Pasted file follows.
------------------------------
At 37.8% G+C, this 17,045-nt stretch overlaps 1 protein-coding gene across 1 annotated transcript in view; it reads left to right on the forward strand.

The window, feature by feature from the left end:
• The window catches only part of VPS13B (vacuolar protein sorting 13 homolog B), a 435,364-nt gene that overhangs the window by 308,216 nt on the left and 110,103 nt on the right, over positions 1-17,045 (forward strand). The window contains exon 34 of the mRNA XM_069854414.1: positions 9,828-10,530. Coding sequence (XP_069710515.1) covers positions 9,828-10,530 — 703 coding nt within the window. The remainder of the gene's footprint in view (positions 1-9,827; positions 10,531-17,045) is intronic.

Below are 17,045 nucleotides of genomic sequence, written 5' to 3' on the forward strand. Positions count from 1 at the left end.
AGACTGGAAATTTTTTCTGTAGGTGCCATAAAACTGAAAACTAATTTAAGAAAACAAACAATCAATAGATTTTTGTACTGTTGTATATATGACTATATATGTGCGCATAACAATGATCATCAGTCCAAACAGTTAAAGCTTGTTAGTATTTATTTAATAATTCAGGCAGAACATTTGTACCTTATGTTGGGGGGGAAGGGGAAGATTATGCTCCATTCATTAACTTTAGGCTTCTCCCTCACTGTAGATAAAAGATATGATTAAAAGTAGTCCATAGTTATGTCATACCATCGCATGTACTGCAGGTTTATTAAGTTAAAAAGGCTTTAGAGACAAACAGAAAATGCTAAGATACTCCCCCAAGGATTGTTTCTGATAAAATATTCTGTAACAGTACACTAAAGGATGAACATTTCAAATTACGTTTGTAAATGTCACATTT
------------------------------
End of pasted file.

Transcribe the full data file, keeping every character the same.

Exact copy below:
At 37.8% G+C, this 17,045-nt stretch overlaps 1 protein-coding gene across 1 annotated transcript in view; it reads left to right on the forward strand.

The window, feature by feature from the left end:
• The window catches only part of VPS13B (vacuolar protein sorting 13 homolog B), a 435,364-nt gene that overhangs the window by 308,216 nt on the left and 110,103 nt on the right, over positions 1-17,045 (forward strand). The window contains exon 34 of the mRNA XM_069854414.1: positions 9,828-10,530. Coding sequence (XP_069710515.1) covers positions 9,828-10,530 — 703 coding nt within the window. The remainder of the gene's footprint in view (positions 1-9,827; positions 10,531-17,045) is intronic.

Below are 17,045 nucleotides of genomic sequence, written 5' to 3' on the forward strand. Positions count from 1 at the left end.
AGACTGGAAATTTTTTCTGTAGGTGCCATAAAACTGAAAACTAATTTAAGAAAACAAACAATCAATAGATTTTTGTACTGTTGTATATATGACTATATATGTGCGCATAACAATGATCATCAGTCCAAACAGTTAAAGCTTGTTAGTATTTATTTAATAATTCAGGCAGAACATTTGTACCTTATGTTGGGGGGGAAGGGGAAGATTATGCTCCATTCATTAACTTTAGGCTTCTCCCTCACTGTAGATAAAAGATATGATTAAAAGTAGTCCATAGTTATGTCATACCATCGCATGTACTGCAGGTTTATTAAGTTAAAAAGGCTTTAGAGACAAACAGAAAATGCTAAGATACTCCCCCAAGGATTGTTTCTGATAAAATATTCTGTAACAGTACACTAAAGGATGAACATTTCAAATTACGTTTGTAAATGTCACATTT